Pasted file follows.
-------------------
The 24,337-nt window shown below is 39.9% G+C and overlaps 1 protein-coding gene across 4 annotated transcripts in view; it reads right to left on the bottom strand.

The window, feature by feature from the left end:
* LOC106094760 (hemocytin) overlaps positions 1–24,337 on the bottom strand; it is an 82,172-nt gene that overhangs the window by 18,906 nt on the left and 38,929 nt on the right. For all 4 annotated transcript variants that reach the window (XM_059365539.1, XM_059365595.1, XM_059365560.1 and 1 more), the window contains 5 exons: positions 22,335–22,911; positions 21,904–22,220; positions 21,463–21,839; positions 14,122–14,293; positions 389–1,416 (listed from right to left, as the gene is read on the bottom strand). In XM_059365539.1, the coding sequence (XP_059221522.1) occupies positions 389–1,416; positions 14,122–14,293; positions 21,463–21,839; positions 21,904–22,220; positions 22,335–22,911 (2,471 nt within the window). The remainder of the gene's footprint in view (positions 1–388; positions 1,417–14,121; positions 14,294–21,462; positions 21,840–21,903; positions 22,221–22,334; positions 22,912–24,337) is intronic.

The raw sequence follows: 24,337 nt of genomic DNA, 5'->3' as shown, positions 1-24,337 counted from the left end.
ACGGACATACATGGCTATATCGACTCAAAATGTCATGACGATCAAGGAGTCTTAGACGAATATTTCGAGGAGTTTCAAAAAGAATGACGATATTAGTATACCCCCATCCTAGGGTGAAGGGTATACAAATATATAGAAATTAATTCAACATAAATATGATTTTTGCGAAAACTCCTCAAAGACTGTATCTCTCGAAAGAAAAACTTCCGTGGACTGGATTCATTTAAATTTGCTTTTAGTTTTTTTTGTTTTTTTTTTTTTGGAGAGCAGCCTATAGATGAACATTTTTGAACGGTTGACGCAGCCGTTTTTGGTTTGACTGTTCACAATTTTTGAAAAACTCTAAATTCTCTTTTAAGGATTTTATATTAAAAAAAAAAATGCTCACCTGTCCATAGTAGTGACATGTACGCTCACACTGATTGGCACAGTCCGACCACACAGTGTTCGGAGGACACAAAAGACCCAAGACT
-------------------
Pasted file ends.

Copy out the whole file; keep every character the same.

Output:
The 24,337-nt window shown below is 39.9% G+C and overlaps 1 protein-coding gene across 4 annotated transcripts in view; it reads right to left on the bottom strand.

The window, feature by feature from the left end:
* LOC106094760 (hemocytin) overlaps positions 1–24,337 on the bottom strand; it is an 82,172-nt gene that overhangs the window by 18,906 nt on the left and 38,929 nt on the right. For all 4 annotated transcript variants that reach the window (XM_059365539.1, XM_059365595.1, XM_059365560.1 and 1 more), the window contains 5 exons: positions 22,335–22,911; positions 21,904–22,220; positions 21,463–21,839; positions 14,122–14,293; positions 389–1,416 (listed from right to left, as the gene is read on the bottom strand). In XM_059365539.1, the coding sequence (XP_059221522.1) occupies positions 389–1,416; positions 14,122–14,293; positions 21,463–21,839; positions 21,904–22,220; positions 22,335–22,911 (2,471 nt within the window). The remainder of the gene's footprint in view (positions 1–388; positions 1,417–14,121; positions 14,294–21,462; positions 21,840–21,903; positions 22,221–22,334; positions 22,912–24,337) is intronic.

The raw sequence follows: 24,337 nt of genomic DNA, 5'->3' as shown, positions 1-24,337 counted from the left end.
ACGGACATACATGGCTATATCGACTCAAAATGTCATGACGATCAAGGAGTCTTAGACGAATATTTCGAGGAGTTTCAAAAAGAATGACGATATTAGTATACCCCCATCCTAGGGTGAAGGGTATACAAATATATAGAAATTAATTCAACATAAATATGATTTTTGCGAAAACTCCTCAAAGACTGTATCTCTCGAAAGAAAAACTTCCGTGGACTGGATTCATTTAAATTTGCTTTTAGTTTTTTTTGTTTTTTTTTTTTTGGAGAGCAGCCTATAGATGAACATTTTTGAACGGTTGACGCAGCCGTTTTTGGTTTGACTGTTCACAATTTTTGAAAAACTCTAAATTCTCTTTTAAGGATTTTATATTAAAAAAAAAAATGCTCACCTGTCCATAGTAGTGACATGTACGCTCACACTGATTGGCACAGTCCGACCACACAGTGTTCGGAGGACACAAAAGACCCAAGACT